I’m writing in reference to Robert Seeber’s angry response to professor Jennifer Wriggins’ March 18 column on the Affordable Care Act.

He opines that in comparing mandatory health insurance to mandatory auto insurance, and mandatory use in Portland of blue bags for non-recyclables, Wriggins presents “juxtapositions” that are “unpersuasive at best.”

Gee, I didn’t think they were “juxtapositions,” but rather clever analogies to help us understand that now, as in the past, when individual solutions to intractable social problems cannot be found, we must find innovative community solutions that will do the job.

Curiously, Seeber insists that mandatory automobile insurance is not an appropriate analogy to mandatory health insurance — because you can always choose not to drive a car! I guess the public transportation available in Windham trumps anything we have in Portland, because in Portland, particularly if you have a family, having access to a car is not a choice but a necessity.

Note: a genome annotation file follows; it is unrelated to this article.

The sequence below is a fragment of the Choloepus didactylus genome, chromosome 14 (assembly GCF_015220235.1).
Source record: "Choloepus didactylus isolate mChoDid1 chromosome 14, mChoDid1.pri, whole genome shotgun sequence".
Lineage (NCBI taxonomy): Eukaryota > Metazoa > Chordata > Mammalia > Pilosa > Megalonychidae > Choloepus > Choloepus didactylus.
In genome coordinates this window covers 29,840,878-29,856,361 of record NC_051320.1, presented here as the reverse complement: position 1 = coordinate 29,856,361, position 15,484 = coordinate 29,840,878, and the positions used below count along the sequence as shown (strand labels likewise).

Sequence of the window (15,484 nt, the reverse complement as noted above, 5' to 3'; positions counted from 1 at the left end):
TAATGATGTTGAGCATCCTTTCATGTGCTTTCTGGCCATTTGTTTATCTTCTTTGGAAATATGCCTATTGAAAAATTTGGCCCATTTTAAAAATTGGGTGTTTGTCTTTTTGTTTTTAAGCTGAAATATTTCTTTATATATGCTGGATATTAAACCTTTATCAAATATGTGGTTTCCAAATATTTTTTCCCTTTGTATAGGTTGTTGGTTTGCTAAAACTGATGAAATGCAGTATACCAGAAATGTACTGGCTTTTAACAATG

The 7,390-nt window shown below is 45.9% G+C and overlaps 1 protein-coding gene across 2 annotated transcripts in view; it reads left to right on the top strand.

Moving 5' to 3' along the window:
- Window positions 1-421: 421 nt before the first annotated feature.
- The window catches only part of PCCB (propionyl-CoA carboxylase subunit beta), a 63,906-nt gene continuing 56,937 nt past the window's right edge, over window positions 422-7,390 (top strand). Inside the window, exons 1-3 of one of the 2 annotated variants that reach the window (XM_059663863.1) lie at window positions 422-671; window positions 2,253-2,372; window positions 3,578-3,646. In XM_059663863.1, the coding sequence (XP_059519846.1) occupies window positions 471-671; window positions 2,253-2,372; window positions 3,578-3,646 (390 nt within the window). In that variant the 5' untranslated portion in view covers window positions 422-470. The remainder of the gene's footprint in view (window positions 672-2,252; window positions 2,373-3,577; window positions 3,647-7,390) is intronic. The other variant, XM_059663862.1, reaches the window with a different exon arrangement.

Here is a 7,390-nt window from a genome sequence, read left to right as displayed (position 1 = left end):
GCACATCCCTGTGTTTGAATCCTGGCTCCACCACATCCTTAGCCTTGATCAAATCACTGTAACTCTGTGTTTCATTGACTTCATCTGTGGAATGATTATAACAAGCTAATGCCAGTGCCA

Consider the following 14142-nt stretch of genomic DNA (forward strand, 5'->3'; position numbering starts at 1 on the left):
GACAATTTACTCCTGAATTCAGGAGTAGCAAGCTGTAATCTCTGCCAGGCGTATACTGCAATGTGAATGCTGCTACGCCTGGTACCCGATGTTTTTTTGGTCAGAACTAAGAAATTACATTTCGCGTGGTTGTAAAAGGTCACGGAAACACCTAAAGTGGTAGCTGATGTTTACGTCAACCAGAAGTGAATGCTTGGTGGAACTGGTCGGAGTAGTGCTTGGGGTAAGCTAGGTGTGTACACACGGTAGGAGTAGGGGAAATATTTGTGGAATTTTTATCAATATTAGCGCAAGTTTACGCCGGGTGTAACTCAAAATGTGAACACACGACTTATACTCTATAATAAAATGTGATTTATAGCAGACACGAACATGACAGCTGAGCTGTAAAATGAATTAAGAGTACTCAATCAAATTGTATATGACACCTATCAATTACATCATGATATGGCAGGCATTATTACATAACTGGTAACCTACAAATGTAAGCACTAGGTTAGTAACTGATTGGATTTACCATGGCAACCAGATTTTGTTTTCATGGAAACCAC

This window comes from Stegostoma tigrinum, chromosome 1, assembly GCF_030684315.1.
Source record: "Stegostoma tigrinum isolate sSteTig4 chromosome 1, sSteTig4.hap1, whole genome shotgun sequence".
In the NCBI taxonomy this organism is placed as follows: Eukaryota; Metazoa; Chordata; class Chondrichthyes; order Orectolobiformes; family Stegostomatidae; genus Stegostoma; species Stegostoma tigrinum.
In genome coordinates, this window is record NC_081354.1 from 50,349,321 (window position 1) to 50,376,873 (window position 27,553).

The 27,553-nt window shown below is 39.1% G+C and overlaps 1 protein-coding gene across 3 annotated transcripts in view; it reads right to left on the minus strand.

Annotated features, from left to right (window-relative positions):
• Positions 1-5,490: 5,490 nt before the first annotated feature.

Do we need to do anything about our health care system? Is the ACA a ruinous imposition on a working health care delivery system, as some suggest?

In the United States, we have the highest infant mortality rate in the Western world and one of the lowest life expectancy rates; one person in six does not have access to health insurance, and more than 60 percent of people who file for bankruptcy are there because of medical expenses (and many of them had health insurance). Yet in the U.S., we spend 17 percent of the gross domestic product on health care! Houston, we have a problem!

The reality is that now in the U.S., only the rich have real health care security, and action must be taken before this situation deteriorates further.